The scenario in the Indian media has been quite grim in the last few years. The country has only a few prominent media houses that not only influence the news but are also monitored by either big corporate houses or powerful political parties. Many a times, these mainstream media due to their vested interest does not address some of the critical or socially relevant news. Sometimes, they do not cover the regional issues extensively and mention them only in tickers. Under the pressure from higher authorities, occasionally, stories are also stopped at the press at the very last moment.
All this debars people to know the true stories or news that might influence their lives. In order to bridge this gap between the media and the readers, a new concept of participatory journalism is emerging very fast across the globe. Citizen journalism, also known as participatory journalism, is defined as an act of collecting, reporting, analysing and disseminating news and information by a citizen or a group of citizens. The concept emerged after the 1988 US presidential election to counter mistrust in the news media and widespread public disillusionment with politics and civic affairs. One of the earliest proponents of the concept was Jay Rosen, a journalism professor at the New York University. He directed the Project on Public Life and the Press, funded by the Knight Foundation, from 1993 to 1997.
With emerging Internet and networking technologies like weblogs, chat rooms, message boards, wikis and mobile computing, the concept began to flourish. Though a new concept in India, participatory journalism is a globally recognized movement. For instance, on 22 February 2000, Oh Yeon-ho founded a participatory web platform called Ohmynews in South Korea. The platform employs some professional reporters who write about 20% of its content, with homai vyarawalla the rest coming from other freelance contributors who are mostly ordinary citizens. Other instances includes Backfence.com, a neighbourhood community website launched in the USA. The web site features three communities with extensive happenings in the respective neighbourhoods.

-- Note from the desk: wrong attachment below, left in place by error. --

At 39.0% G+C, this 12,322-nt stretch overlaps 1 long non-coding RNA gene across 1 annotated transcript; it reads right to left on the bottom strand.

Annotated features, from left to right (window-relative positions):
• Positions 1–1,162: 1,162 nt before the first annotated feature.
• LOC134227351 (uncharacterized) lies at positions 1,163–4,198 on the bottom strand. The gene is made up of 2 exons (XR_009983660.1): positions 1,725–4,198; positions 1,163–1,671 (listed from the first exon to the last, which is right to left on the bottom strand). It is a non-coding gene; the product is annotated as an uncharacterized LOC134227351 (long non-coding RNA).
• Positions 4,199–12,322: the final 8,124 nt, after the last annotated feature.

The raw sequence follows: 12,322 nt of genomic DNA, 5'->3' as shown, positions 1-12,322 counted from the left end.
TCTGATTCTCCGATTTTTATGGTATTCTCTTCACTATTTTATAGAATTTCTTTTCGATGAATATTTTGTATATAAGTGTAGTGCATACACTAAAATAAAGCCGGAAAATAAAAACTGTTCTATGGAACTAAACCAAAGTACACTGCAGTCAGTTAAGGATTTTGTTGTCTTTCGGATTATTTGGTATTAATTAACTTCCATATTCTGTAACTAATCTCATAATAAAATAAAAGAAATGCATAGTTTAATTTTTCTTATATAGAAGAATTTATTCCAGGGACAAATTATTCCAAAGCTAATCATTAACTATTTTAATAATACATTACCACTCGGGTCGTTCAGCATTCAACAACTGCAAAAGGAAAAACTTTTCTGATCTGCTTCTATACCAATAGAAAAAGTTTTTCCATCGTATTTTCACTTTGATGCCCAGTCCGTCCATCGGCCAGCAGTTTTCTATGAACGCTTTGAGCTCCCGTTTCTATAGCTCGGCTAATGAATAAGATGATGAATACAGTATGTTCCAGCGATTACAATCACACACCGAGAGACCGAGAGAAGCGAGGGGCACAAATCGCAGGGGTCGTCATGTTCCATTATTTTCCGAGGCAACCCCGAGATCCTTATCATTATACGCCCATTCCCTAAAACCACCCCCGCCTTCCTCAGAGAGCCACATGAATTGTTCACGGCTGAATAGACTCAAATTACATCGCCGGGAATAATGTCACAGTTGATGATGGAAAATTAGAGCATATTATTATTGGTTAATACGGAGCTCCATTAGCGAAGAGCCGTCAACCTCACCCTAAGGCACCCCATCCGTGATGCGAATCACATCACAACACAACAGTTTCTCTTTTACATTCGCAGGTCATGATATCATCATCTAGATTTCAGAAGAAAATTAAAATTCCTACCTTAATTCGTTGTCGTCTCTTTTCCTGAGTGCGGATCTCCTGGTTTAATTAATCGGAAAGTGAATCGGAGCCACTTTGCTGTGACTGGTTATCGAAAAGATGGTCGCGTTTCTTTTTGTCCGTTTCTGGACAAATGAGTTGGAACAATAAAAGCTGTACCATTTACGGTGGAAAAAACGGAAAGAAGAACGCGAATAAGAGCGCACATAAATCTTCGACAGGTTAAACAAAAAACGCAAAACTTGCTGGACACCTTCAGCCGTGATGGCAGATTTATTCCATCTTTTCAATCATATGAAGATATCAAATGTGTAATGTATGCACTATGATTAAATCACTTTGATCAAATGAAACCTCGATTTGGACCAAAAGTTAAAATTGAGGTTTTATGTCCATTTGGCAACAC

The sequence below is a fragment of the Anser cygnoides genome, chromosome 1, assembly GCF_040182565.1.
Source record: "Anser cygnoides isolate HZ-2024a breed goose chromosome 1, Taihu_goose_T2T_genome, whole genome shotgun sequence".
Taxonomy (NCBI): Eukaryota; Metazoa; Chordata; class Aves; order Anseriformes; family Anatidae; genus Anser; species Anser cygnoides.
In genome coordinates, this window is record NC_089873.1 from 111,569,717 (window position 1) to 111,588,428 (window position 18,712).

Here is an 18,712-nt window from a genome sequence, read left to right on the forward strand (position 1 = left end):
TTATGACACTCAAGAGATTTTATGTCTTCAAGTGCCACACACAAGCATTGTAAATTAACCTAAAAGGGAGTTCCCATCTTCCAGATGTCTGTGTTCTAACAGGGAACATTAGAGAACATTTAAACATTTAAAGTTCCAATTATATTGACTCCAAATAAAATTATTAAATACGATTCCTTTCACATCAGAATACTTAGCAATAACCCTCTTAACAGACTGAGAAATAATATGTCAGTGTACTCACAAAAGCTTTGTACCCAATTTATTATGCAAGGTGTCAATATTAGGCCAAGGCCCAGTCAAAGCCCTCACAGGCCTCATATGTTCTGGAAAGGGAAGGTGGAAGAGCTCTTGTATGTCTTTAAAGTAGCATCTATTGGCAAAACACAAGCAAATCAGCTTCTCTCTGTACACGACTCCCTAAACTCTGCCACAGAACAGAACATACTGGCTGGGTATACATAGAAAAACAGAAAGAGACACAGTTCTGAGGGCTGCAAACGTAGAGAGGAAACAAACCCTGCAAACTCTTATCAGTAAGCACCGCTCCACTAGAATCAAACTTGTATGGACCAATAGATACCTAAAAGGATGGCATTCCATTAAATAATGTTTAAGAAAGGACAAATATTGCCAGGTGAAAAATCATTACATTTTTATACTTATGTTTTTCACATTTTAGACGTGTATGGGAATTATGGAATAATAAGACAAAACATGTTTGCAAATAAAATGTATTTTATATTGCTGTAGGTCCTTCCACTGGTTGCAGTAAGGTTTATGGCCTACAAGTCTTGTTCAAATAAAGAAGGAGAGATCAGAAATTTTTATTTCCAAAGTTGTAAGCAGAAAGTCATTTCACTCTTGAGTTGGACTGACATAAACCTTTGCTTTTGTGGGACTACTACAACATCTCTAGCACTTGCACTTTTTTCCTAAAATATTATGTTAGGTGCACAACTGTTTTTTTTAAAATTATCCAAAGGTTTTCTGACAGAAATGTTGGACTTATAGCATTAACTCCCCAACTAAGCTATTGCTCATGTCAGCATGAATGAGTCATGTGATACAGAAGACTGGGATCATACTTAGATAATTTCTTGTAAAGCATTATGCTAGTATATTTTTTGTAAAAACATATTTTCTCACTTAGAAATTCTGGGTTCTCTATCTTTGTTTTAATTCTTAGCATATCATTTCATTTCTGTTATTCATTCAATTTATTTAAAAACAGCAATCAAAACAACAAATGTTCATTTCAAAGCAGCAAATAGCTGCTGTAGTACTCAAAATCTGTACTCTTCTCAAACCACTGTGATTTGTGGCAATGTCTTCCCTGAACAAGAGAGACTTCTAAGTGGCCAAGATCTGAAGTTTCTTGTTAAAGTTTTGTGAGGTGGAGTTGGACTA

India is the largest democracy in the world and we all know democracy is based on the voice of the common citizens. Participatory journalism in India will definitely help in bringing this voice to the world over. Such a concept will revolutionize the entire media in the country. It will influence how news is reported in the traditional mainstream media. It will become a powerful tool for every Indian to report the news that touches their lives. Citizen journalism will help in addressing issues that affect common people. It is a platform to voice opinions, which aims at promoting a two-way communication. Today, the common people are conscious about the happenings around them and are eager to voice their concerns.
Indians have already awakened to the fact of blogging, with people from all around the country voicing their opinion on varied issues. During the 2004 tsunami crisis, blogs like tsunamihelp.blogspot.com helped in generating participatory stories from the country on the issue. Many reported, through this blog, about their near-death experiences and the aftermath of the disaster that were not covered by the mainstream media.
The other modes through which Indians commonly express their concerns are the newspaper editorials or letters to the editor. A few seconds of news bytes also do not portray the right voice of the citizens. Moreover, most of these mediums only provide a scope for the citizens to voice their concerns and not a platform to report their news.